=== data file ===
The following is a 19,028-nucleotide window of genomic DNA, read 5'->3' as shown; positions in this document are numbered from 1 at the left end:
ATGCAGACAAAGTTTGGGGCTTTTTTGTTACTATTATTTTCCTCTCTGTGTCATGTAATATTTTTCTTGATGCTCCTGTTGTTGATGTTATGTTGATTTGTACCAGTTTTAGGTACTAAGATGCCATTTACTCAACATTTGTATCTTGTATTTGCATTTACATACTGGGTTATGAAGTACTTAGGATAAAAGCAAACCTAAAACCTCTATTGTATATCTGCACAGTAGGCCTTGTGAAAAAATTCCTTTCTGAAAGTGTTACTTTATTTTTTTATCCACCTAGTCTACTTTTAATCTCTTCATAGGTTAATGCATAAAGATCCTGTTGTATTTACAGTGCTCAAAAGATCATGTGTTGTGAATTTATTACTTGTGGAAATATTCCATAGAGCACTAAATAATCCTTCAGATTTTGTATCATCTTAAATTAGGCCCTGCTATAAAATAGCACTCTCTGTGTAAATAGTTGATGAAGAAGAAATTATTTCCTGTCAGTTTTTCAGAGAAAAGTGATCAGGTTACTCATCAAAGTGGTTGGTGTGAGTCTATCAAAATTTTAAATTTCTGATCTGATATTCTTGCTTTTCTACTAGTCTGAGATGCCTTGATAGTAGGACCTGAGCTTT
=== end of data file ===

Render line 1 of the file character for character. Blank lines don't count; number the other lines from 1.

The following is a 19,028-nucleotide window of genomic DNA, read 5'->3' as shown; positions in this document are numbered from 1 at the left end: